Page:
November 30, 1945

35.17 5,136,505 1,702,713 17.26 2.98 5.72 0.99 11.66 0.33

36.14 5,127,168 1,670,349 17.76 3.18 5.79 1.04 11.77 0.33

38.50 4,983,710 1,584,473 17.81 5.76 5.66 1.83 12.24 0.32

38.50 4,852,352 1,516,832 19.24 6.45 6.02 2.02 12.03 0.32

38.50 3,923,059 1,188,610 20.88 5.50 6.32 1.66 11.64 0.30

38.50 3,177,852 992,054 20.88 5.92 6.52 1.85 12.02 0.31

[Mr Cockeram.] Silver Prices Canada has been fortunate over the past fifteen years, in that the price of gold has shown a substantial increase; and I wish to show what that increase has meant to this country. In terms of new jobs, new payrolls, new wealth and the actual amount of gold mined, this is what happens with a rise in gold prices. Between 1930 and 1939 the price received by Canadian mines for their gold rose as a result of currency exchange fluctuations from 820.67 per ounce, to 836.14 per ounce. Compiled from the records of seven Ontario mines which were in steady production during the period from 1930 to 1939 the price of gold went up seventy-four per cent. The tons of ore milled went up fifty-two per cent; the ounces of gold recovered went up'thirteen per cent; the proportion of recovery in ounces of gold per ton milled went down twenty-six per cent, and the total number of our employed increased by 161 per cent. That meant, Mr. Chairman, that because of the increase in the price of gold the mining industry were able to treat many more tons of lower grade ore than they were able to treat in the years gone by. This lower grade ore gave much employment directly and indirectly in this country. I wish to tell the committee what this increase in the price of gold meant. With the higher price of gold the mining industry produced thirteen per cent more ounces of gold from fifty-two per cent more tons of ore, and the seven mines that are referred to in the statement mined and milled 1,489,052 more tons of ore than they did in 1930. Because of the increase in the price of gold the mining industry was able to treat many more tons of ore, and the lumbering, transportation, electricity and every other kind of industries throughout Canada benefited. Those of us who are connected with the mining industry believe that we have a very sound case, and we ask the minister to go back to the point where the industry was many years ago when it was allowed a fifty peT cent depletion allowance, and the shareholders received a similar allowance when the dividends came into their hands. If we are to develop our gold mining industry the minister must realize that the people who put their money into the industry take great risks. If it is a gold mining company it is using the shareholder's money to develop further prospecting. I would again ask the minister to consider this whole question of mining taxation. If I can be of any assistance to the officials of the department I shall be only too 47696-1764 glad to do anything I can. I believe that the-future of this country in good times and in bad depends on the success of that industry which has done so much to carry us through , depression years and war years. Resolution stands. Progress reported. fAt eleven o'clock the house adjourned, without question put, pursuant to standing order.. Saturday, December 1, 1945.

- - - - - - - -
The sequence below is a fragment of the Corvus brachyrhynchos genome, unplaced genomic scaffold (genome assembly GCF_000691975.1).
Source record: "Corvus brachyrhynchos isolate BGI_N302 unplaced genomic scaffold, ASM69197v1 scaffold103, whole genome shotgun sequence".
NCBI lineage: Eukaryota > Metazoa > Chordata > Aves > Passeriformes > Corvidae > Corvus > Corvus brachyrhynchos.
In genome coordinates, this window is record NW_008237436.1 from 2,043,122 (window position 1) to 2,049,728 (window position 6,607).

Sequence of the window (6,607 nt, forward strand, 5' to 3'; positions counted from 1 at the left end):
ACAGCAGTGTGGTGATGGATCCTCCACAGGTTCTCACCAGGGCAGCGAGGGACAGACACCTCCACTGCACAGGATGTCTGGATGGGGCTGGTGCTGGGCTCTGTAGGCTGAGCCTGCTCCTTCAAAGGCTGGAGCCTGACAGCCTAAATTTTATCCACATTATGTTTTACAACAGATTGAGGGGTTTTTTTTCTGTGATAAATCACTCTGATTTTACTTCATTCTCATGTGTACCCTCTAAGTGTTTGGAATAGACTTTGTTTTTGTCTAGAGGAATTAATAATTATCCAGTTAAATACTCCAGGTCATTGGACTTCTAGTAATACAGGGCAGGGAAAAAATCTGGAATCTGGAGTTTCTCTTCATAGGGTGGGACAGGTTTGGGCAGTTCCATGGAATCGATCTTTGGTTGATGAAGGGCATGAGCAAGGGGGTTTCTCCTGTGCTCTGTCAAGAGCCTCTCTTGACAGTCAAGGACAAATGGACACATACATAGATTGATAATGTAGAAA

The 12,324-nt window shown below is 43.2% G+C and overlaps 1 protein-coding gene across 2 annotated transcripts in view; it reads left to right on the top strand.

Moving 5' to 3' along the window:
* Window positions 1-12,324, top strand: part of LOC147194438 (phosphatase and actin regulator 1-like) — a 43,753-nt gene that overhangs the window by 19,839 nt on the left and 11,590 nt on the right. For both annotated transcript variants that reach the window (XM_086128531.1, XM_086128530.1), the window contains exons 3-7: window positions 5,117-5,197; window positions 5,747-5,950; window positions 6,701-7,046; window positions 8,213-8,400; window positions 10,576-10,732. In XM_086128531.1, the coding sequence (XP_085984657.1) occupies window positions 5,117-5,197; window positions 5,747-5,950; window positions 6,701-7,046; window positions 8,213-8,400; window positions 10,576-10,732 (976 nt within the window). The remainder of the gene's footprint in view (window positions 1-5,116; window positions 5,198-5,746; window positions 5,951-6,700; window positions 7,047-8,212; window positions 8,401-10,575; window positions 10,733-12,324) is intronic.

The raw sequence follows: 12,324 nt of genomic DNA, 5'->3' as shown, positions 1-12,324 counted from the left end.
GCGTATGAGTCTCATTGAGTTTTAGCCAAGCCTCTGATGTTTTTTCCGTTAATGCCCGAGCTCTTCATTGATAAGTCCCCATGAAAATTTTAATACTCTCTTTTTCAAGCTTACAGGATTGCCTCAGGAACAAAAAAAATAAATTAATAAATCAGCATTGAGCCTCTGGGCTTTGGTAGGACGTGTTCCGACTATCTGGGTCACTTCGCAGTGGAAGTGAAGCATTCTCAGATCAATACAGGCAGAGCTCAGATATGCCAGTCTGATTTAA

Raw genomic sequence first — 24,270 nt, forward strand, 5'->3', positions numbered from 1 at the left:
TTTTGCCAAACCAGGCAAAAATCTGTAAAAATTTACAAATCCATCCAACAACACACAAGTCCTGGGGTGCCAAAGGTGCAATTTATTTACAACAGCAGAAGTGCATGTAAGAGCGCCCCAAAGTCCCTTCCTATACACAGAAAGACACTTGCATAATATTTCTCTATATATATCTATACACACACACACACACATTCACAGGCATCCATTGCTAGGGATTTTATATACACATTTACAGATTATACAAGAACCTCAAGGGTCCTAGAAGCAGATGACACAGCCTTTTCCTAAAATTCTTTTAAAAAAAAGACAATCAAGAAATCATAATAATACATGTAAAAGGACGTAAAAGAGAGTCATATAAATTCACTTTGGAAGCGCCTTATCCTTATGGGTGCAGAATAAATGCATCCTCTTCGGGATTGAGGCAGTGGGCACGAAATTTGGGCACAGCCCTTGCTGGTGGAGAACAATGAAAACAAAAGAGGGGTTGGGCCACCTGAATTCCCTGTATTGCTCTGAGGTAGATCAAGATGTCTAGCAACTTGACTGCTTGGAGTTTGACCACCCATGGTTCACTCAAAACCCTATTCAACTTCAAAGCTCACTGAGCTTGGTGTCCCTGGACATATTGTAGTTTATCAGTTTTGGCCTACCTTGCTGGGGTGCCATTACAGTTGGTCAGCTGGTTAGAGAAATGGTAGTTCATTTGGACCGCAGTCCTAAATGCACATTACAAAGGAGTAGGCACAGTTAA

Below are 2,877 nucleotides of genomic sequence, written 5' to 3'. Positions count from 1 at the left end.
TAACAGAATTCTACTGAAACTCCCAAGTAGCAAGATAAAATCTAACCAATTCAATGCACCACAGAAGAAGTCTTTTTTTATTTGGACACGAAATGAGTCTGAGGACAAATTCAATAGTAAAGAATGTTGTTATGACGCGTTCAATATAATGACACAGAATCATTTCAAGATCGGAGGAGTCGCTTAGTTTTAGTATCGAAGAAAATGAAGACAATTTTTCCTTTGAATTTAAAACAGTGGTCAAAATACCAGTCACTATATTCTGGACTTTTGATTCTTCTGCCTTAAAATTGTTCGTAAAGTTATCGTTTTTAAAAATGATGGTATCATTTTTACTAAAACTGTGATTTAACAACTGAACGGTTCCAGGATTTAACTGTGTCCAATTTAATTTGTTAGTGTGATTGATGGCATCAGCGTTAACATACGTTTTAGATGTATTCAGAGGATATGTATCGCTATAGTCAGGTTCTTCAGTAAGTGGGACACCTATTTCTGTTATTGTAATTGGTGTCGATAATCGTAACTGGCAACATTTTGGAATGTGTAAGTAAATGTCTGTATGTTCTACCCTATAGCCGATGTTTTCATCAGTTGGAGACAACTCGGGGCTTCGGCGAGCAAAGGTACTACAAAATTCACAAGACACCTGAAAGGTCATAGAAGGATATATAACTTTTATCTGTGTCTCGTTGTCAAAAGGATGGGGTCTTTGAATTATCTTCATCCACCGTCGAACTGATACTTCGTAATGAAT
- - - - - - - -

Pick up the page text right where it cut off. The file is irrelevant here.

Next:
November 30, 1945